Five years later, our hero was still on worksheet #4. Her mother, her friends, even her haircutter, were asking her, "Well, Jennifer, what are you going to be when you grow up?" Jennifer decided to get serious. She pulled out her aging copy of Find Your Career Joy While Doing What You Love and the Money Will Come While Your Flower Opens and actually managed to complete all 66 worksheets. This gave her a complete inventory of her skills, interests, values, job requirements, personality attributes, and inter-ocular focal length.

But doing all that still didn't tell Jennifer how to figure out which career fits best.

I swear I am not exaggerating. Even the best-selling career guides do not take you through that crucial next step: showing you which careers fit your skills, interests, and values. The guides state or imply that if you do all their worksheets, you will somehow divine your dream career.

Jennifer cried, and Jennifer stayed on at Western Widget Waxing, Inc. "Maybe I am meant to be in widget waxing," she told herself. She worked hard, and indeed the human resources manager's prediction came to pass. Jennifer became director of Widget Waxing. But she still wasn't happy.

Then Jennifer was sure she found a solution: the computer. WWW, Inc., benevolent firm that it is, bought a career-finding software program, and made it available to its employees. Jennifer was first in line. A couple of hours and voilà, 15 best-fit careers popped out. Some of the careers made sense but didn't excite her enough to make her quit her now-comfortable job at WWW to go back and get retrained for a profession she wasn't even sure she end up liking better. After all, Jennifer had become a director and was fully vested in WWW's retirement plan. A few of the generated careers did excite Jennifer, but they were careers that excite too many people TV broadcasting, for example. So what if Jennifer would love to anchor the nightly news? So would half the continent.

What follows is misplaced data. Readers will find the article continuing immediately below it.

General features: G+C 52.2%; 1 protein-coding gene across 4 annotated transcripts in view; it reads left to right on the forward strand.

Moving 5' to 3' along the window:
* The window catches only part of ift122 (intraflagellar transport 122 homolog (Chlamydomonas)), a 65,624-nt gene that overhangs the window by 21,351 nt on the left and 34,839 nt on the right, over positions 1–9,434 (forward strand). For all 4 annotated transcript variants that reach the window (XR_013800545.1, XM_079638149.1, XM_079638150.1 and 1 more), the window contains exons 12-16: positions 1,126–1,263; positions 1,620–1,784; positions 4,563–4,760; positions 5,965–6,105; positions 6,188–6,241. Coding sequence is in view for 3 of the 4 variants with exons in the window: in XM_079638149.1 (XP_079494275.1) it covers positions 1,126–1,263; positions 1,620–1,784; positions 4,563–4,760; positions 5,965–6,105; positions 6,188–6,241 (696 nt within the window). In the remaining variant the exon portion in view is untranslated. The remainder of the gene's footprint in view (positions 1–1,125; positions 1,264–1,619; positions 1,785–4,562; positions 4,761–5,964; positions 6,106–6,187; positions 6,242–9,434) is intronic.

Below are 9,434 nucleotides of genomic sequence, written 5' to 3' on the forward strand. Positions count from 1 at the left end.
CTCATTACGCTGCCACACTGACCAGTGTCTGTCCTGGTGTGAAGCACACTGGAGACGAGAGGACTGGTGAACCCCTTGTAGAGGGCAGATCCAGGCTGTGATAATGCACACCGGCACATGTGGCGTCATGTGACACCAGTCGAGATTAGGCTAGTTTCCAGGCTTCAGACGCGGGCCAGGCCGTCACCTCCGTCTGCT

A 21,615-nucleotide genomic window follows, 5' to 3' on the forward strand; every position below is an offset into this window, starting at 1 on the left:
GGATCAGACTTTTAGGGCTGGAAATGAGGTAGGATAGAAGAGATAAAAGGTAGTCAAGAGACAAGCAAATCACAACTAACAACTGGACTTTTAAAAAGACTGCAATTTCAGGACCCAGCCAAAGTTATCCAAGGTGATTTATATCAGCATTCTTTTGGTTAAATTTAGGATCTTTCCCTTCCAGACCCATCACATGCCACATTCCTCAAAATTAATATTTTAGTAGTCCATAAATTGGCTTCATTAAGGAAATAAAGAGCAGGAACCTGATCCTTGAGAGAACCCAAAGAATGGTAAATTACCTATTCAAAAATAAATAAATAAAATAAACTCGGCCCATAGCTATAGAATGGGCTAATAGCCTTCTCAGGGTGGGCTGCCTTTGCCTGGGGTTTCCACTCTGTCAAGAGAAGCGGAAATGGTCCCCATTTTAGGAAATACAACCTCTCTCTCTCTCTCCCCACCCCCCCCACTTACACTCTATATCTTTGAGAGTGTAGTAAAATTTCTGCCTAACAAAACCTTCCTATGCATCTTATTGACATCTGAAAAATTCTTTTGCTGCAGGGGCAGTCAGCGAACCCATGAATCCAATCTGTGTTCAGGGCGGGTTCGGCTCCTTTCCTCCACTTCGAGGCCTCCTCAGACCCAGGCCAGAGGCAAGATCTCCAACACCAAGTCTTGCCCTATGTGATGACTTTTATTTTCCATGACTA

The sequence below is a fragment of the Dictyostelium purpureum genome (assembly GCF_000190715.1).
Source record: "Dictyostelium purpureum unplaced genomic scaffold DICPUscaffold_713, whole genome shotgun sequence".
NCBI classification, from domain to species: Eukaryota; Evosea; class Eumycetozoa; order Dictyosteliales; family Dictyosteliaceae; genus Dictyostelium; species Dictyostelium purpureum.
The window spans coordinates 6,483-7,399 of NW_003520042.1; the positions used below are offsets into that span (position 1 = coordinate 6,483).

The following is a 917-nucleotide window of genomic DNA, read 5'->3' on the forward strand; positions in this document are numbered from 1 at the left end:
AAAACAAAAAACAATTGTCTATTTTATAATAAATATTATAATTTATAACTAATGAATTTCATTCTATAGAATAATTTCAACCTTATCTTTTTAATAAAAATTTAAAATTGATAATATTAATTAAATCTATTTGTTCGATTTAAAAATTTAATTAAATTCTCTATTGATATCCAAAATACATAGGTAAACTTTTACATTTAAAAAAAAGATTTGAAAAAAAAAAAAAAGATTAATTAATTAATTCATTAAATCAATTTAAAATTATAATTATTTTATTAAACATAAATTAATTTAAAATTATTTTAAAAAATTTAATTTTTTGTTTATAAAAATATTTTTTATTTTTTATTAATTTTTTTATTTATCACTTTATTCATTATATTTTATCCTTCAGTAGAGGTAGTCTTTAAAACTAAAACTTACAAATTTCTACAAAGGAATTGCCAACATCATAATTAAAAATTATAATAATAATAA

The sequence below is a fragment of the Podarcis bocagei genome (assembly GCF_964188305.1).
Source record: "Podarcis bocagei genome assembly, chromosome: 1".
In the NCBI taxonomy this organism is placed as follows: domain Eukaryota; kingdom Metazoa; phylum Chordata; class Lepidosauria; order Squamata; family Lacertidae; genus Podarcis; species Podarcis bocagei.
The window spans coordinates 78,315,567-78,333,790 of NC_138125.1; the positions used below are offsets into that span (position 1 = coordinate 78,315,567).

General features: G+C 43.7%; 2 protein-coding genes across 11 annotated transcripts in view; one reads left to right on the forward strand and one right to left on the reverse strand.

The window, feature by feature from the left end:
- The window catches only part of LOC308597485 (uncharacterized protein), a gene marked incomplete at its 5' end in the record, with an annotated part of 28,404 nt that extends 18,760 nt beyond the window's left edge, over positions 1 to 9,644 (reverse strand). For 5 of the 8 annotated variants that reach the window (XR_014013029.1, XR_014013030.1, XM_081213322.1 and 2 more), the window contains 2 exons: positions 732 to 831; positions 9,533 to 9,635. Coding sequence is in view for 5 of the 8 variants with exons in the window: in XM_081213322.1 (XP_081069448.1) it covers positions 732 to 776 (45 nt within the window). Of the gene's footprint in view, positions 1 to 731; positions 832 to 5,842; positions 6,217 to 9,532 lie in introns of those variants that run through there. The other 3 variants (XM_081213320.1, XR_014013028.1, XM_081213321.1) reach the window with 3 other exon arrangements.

Although Jennifer didn't know it, many computer programs often fail for another reason. They eliminate careers if the career seeker lacks even one ostensibly necessary skill or personality trait. In the real world, many careers don't have such rigid skill and personality requirements. Take book editors, for example. Some succeed primarily because of their aesthetic sense, others because of their feel for the bottom line. And aren't some editors introverts, others extroverts? Even if Jennifer was lacking a key attribute, if she found a career that excited her, she may well have been willing and able to put the energy into compensating for her weakness. But the computer program never gave her the chance.

Krishna Rama (nee Jennifer) now resides at the Harmonic Transcendent Monastery in Berkeley, California, hoping to find career nirvana through meditation.

All jokes aside (at least for the moment), despite taking career tests, plowing through fat career guides, and/or meditation, many people end up falling into their careers more by chance than by choice. Not a good way to ensure career happiness. There has to be a better way.

There is. Read on.